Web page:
frustrated for some time about the ammunition database that was included in the 2013 act (short for Secure Ammunition and Firearms Enforcement Act) but has been delayed due to a memorandum of understanding that the Cuomo administration signed with Senate Republicans in July. “The need for Albany is to make sure that we complete the assignments in the SAFE Act and ensure that the ammunition database becomes operational as quickly as possible,” Krueger said, adding that there are currently no controls to register suspiciously large purchases. “Last time I checked, you don’t hunt with 5,000 rounds of ammunition.” The senator thanked Maloney for her efforts on the federal level, emphasizing that even if the state passed every gun control measure sought in Albany, the problem would still remain. “Let’s face it, even if New York State did everything we can, and we haven’t yet, unless we can prevent those guns from crossing state lines, we are fighting a losing war,” Krueger said. n

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October 22 - November 04, 2015 |


The West Side Tradition


Police Officer Randolph Holder, who died in the line of duty on October 20.



On October 9, a suspect threw a Molotov cocktail at a group of adult males in front of 356 West 37th Street at around 1:30 p.m., according to police. Despite causing a fire in front of the location, there were no injuries, police said.

On October 20, police found a dead 49-yearold male inside a storm drain at East 33rd Street and First Avenue around 11:30 a.m. An investigation is ongoing and the city medical examiner is working on determining the cause of death.

Midtown North Precinct

20th Precinct

306 West 54 Street



Midtown South Precinct 357 West 35st Street 212-239-9811

17th Precinct 167 East 51st Street 212-826-3211

19th Precinct 153 East 67th Street Main number: 212-452-0600





Police say a male stole $50 from a Midtown 7 Eleven, located at 478 Third Avenue near 33rd Street at knifepoint on October 14. At about 10 p.m., a bearded suspect entered the location, pulled a knife, demanded money, and then left on foot, according to police.

Police said that on October 19, a suspect was making hissing noises at a 38-year-old female at the Fifth Avenue Station at 53rd Street. As the female turned around to investigate the noise, she saw the suspect “manipulating his penis outside of his pants,” according to police. As the suspect began to leave, a 41-year-old male went to console the female victim and began to pursue the hissing man, police said. Once the male pursuer began recording the suspect, he pulled out a black handgun and pointed it at the man and told him to mind his own business, police said. The suspect fled and no injuries were reported.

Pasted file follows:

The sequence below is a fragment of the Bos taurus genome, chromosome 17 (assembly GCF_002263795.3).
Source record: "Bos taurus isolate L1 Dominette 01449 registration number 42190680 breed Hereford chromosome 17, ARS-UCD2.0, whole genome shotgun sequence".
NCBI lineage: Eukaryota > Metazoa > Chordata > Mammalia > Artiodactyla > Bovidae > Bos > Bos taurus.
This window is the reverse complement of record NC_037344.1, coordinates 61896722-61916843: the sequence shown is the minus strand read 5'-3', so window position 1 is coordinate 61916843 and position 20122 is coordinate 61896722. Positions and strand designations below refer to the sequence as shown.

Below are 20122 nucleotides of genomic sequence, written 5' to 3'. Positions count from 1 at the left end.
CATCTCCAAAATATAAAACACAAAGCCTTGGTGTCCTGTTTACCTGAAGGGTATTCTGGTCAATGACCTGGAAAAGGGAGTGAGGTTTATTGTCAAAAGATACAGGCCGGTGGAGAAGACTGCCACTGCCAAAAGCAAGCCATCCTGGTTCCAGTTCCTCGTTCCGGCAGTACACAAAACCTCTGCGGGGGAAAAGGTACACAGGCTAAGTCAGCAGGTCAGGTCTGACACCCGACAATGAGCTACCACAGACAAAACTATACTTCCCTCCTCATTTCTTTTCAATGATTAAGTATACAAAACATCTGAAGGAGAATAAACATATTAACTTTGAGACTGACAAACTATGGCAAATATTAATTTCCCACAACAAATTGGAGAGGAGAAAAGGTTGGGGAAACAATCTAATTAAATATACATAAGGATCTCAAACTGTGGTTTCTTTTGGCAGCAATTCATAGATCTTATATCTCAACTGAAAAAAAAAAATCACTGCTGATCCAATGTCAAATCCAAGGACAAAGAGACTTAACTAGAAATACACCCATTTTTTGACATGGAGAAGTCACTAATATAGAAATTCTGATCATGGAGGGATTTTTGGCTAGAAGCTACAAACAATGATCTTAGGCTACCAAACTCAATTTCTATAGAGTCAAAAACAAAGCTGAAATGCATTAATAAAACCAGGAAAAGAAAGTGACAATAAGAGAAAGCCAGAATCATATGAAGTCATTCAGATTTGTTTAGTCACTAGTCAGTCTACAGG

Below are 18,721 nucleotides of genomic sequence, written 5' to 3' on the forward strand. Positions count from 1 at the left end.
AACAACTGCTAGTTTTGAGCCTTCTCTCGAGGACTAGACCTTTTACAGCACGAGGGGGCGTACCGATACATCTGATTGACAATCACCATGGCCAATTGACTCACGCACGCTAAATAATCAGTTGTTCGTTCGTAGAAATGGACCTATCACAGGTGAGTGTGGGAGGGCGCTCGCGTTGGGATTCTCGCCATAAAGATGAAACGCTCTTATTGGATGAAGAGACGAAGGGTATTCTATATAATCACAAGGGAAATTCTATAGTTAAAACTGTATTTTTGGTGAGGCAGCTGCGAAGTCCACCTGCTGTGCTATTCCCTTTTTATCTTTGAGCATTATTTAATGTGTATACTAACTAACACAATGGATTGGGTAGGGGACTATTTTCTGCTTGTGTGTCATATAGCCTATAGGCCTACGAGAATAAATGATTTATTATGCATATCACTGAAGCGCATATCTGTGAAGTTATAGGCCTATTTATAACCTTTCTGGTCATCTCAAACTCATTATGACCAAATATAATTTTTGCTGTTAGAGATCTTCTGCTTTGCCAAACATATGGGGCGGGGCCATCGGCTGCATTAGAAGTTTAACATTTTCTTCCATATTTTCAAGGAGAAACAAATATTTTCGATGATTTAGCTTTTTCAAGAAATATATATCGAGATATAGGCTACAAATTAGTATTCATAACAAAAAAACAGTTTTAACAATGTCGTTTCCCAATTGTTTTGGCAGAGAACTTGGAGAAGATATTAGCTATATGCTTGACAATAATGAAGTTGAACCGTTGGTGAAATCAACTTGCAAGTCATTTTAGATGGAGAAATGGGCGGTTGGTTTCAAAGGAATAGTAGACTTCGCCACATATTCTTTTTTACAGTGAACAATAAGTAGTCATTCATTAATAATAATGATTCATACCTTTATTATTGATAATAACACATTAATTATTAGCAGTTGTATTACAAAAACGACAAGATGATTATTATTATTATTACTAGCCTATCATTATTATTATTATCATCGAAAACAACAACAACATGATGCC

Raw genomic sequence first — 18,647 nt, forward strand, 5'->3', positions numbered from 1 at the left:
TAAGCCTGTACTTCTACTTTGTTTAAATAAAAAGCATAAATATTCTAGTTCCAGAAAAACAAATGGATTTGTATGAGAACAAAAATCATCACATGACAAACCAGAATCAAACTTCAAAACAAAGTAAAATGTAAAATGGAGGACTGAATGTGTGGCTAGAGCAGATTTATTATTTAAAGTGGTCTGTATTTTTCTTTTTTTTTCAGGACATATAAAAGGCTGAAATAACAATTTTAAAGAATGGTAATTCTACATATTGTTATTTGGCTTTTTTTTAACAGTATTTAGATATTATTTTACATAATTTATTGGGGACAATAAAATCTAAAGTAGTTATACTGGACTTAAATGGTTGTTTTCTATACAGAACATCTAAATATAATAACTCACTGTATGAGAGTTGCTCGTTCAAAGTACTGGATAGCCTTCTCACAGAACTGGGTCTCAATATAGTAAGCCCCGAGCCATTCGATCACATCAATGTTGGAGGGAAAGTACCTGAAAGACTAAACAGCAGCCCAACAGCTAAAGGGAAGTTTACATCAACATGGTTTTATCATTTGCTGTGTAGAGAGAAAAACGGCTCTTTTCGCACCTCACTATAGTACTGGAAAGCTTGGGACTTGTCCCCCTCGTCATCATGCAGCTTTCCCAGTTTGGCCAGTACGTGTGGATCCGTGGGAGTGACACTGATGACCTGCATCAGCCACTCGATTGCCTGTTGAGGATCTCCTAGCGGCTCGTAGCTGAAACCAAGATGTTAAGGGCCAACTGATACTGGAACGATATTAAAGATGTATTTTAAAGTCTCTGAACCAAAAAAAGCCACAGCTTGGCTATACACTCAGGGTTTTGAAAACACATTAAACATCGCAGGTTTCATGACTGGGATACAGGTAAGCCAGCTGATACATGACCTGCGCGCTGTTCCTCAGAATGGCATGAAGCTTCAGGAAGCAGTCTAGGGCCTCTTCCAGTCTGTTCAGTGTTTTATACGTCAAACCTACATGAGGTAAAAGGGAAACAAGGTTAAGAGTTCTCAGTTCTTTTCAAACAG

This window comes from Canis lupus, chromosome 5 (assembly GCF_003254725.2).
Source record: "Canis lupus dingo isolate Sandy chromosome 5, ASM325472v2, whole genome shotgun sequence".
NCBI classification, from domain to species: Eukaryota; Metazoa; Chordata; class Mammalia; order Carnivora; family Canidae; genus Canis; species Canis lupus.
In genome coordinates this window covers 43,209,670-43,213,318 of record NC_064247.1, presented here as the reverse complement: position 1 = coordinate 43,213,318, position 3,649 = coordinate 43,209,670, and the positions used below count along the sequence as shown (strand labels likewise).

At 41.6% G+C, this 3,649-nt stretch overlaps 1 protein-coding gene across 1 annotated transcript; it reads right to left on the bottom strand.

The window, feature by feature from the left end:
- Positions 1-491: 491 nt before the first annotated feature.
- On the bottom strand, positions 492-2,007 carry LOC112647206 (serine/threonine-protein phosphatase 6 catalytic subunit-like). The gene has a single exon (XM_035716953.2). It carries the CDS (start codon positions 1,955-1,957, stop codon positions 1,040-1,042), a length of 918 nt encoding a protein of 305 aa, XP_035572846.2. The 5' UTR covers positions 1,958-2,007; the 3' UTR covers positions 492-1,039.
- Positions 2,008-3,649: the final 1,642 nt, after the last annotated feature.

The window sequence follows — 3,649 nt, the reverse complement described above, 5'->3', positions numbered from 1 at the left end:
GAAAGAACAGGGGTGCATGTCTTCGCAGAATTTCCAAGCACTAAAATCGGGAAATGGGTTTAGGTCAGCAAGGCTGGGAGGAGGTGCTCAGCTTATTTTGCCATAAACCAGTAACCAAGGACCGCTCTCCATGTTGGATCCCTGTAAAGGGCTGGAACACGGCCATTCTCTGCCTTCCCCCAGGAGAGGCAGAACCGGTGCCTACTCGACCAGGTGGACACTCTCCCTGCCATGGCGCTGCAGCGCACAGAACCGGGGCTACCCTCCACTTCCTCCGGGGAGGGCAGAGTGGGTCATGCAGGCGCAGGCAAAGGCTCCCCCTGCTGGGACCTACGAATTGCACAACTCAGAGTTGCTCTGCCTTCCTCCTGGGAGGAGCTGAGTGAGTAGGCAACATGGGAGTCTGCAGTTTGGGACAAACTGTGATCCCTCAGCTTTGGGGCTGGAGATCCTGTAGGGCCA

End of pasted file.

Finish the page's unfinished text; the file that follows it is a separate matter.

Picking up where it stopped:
Police Officer Randolph Holder, 33, was murdered in the line of duty on October 20 after responding to calls of shots being fired in East Harlem. Holder was struck in the head after an exchange of gunfire between a male suspect and two officers, police said. Police said that a male victim told other responding officers that his bike was stolen at gunpoint by one of the several male suspects. Officers from Holder’s unit, Housing Bureau PSA 5, encountered a male on a bicycle, which led to the firefight. The suspect, identified as Tyrone Howard, continued north on the footpath, despite gunshot wounds to his leg, and was caught at East 124th Street by police officers. Three other males were taken into custody near East 111st Street and are being questioned for their possible participation of the incident. Holder, a third-generation police officer and Guyanese immigrant, was taken to Harlem Hospital, labeled in critical condition, and pronounced dead at 10:22 p.m.


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Welcome to Manhattan Express!











Manhattan Express, the newspaper for Midtown and the Upper East and Upper West Sides, is published by NYC Community Media, LLC. Send all inquiries to: Manhattan Express, One Metrotech Center North, Suite 1001, Brooklyn 11201 or call 718-260-4586. Written permission of the publisher must be obtained before any of the contents of this paper, in part or whole, can be reproduced or redistributed. All contents © 2015 Manhattan Express. Manhattan Express is a registered trademark of NYC Community Media, LLC. Jennifer Goodstein, C.E.O. | Fax: 212-229-2790 Subscriptions: 26 issues, $49.00 ©2015 Manhattan Express, All rights reserved. NYC COMMUNITY MEDIA, LLC | ONE METROTECH NORTH, SUITE 1001 | BROOKLYN, NY 11201 | 212-229-1890